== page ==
the deadly snakes: I ATE THE DOCTOR'S LETTERS
by Sean
Please note: MP3s are only kept online for a short time, and if this entry is from more than a couple of weeks ago, the music probably won't be available to download any more.


The Deadly Snakes - "I Can't Sleep At Night". I first heard the Snakes at a "rearing, frenzied, soulful" show as part of last year's bluesfest. And here they are on record with that same bat-wild energy - the stomping rhythm&blues riffs, the thudding drums, the rooting sax. Max ("Age Of") Danger is one of the band's two vocalists, here presenting a fantastically cracked croon, a persuasive-but-crazed shout. As one of their labels puts it, "Maybe they're the mongrel sons of 1960s Stax soul, Them era Van Morrison, The Wild Magnolia Mardi Gras Indian Band, and The Band backing Bob Dylan. But that?s just what I think. Ask the boys, and they probably think they?re the Stones." This song is red-eyed and raw, fuelled by an insomniac's madness. There's an exhilerating delirium in the chorus, as the band yells back and forth to each other: "Hey!"/"Hey!"/"Hey!!". Everyone spins and tumbles into an unconscious heap.

The Deadly Snakes - "Oh My Bride". Also from Ode to Joy, "Oh My Bride" is punched through with handclaps and even more group hollering. This time it's Andre Ethier on lead vox, crying out a moonshine-soaked blues. He's kicking himself in the pants, rolling his eyes, feverishly grabbing at pills. There's a gospel fervour, shaking arms, and an electric guitar's vigorous, commanding yell (BOOM BOOM BOOM go the drums). If the White Stripes recruited a gang of ne'er do wells, turned in guitar hooks for gnashing, ebullient raving.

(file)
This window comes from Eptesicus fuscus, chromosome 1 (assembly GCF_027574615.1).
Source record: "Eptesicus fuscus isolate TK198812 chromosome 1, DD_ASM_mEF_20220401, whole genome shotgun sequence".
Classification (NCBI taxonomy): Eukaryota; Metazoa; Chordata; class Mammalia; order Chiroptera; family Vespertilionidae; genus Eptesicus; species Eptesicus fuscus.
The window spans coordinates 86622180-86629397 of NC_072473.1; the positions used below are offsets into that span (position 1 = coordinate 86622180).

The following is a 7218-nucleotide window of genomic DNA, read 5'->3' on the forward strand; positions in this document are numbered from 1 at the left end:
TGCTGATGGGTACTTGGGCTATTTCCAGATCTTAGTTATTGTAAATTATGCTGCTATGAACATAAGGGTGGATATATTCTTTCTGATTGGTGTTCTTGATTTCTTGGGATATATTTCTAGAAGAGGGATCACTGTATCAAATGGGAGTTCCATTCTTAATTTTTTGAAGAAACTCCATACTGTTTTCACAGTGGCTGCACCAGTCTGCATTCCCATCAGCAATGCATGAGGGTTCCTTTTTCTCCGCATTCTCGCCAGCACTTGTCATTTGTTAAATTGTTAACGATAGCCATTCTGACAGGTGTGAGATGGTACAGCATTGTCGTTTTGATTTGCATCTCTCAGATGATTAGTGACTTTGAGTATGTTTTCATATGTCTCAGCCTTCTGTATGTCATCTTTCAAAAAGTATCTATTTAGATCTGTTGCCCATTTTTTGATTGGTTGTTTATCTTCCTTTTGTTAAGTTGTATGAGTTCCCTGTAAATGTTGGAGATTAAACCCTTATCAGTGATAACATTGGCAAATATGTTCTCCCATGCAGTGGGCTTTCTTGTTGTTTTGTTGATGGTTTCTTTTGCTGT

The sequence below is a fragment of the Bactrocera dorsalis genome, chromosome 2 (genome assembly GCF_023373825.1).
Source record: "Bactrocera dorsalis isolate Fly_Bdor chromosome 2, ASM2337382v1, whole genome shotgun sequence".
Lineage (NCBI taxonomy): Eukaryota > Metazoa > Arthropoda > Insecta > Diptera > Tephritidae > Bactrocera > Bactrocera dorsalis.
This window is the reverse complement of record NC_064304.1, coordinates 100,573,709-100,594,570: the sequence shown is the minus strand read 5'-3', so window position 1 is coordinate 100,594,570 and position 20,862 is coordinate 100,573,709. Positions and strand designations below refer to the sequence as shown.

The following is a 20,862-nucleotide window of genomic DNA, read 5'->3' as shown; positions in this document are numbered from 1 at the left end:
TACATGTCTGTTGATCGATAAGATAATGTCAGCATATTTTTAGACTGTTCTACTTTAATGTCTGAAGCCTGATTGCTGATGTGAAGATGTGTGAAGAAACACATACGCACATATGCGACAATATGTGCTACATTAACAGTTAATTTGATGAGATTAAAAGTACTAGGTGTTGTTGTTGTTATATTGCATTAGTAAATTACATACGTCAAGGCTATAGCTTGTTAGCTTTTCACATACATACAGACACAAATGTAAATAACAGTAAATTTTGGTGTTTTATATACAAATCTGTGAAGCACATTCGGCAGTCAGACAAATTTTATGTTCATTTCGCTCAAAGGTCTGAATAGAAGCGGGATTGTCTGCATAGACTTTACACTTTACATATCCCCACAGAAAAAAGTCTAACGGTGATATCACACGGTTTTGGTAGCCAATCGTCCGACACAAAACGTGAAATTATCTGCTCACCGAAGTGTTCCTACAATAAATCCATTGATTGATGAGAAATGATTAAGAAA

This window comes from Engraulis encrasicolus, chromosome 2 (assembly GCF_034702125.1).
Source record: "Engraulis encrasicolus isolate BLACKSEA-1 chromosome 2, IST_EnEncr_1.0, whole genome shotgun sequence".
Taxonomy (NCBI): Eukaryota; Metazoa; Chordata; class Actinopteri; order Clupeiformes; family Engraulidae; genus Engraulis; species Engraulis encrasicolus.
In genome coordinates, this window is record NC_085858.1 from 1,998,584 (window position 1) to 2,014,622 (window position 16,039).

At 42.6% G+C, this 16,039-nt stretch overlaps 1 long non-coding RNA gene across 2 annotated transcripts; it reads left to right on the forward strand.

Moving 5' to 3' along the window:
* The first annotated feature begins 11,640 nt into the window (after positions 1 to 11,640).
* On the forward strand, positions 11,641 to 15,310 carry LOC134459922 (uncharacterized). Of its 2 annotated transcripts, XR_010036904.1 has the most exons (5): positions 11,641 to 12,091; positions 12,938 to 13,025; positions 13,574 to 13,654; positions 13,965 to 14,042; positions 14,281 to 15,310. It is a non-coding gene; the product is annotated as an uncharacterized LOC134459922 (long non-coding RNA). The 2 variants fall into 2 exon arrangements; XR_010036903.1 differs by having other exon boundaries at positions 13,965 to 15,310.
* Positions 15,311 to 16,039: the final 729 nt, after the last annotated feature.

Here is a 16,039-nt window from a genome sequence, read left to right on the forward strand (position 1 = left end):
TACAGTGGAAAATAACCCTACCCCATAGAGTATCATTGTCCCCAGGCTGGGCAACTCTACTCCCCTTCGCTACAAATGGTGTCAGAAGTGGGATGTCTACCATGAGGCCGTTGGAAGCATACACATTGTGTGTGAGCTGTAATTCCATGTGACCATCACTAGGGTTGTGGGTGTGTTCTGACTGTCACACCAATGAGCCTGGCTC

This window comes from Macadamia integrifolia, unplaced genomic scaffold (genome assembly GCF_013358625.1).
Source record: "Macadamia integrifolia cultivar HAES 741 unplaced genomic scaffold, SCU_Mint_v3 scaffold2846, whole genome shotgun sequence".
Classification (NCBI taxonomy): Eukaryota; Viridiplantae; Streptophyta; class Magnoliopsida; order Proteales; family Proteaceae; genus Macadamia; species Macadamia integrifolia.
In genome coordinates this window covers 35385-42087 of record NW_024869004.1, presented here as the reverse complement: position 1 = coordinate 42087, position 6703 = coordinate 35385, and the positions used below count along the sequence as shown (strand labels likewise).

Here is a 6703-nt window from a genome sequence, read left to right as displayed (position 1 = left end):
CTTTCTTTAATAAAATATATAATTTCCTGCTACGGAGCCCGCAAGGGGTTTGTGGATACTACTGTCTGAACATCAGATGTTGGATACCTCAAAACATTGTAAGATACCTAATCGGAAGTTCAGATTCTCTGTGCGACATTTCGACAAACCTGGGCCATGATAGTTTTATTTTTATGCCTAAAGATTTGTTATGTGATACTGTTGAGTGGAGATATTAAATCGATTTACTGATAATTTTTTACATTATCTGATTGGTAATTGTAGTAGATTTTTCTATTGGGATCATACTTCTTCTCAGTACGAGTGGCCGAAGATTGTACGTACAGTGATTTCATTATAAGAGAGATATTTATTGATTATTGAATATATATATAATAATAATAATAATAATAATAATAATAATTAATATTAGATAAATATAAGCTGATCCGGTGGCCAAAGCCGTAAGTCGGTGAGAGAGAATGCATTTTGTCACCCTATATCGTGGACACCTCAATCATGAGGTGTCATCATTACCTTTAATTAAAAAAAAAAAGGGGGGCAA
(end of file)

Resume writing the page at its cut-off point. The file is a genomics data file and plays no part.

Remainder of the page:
Andre Ethier - "She Will Never Be Your Girl". A short clip from Ethier's solo album, released this year on Sonic Unyon. The record (which is burdened with a stupidly lengthy title), wanders away from the Deadly Snakes' garage soul and towards Dylan, Waits, and other drunk-but-clomping singers. "She Will Never Be Your Girl" is a bittersweeter number, Ethier's plain voice above a flimsy ukelele strum, piano notes like drops from a tap in an empty kitchen. The lyrics are fast coming, with fine rhymes and an accelerating, resigned sadness. "And even Jesus Christ himself / would be loosening his belt / and even Stalin in his tomb / would rise inside her womb. / But she's never been a girl." It's enough to break a drunkard's heart. (I mean it.)

Did I mention that they're from the deep South Toronto?

Posted by Sean at May 7, 2004 1:46 AM

What's going on with the "strikethrough" everywhere? End tag needed?

Posted by turbulent priest at May 7, 2004 7:41 AM

The Deadly Snakes are indeed great, but Ode to Joy is their 3rd record, not the debut. Love Undone was first, followed up by one I can't remember because I don't have it. I do know it has Greg Cartwright (Oblivians, Compulsive Gamblers, Reigning Sound, etc.) on it as a member instead of just producing like he did with Love Undone.

Posted by chachi at May 7, 2004 8:13 AM

strike-through is creepy. have you been hacked?

Posted by scandal face at May 7, 2004 9:01 AM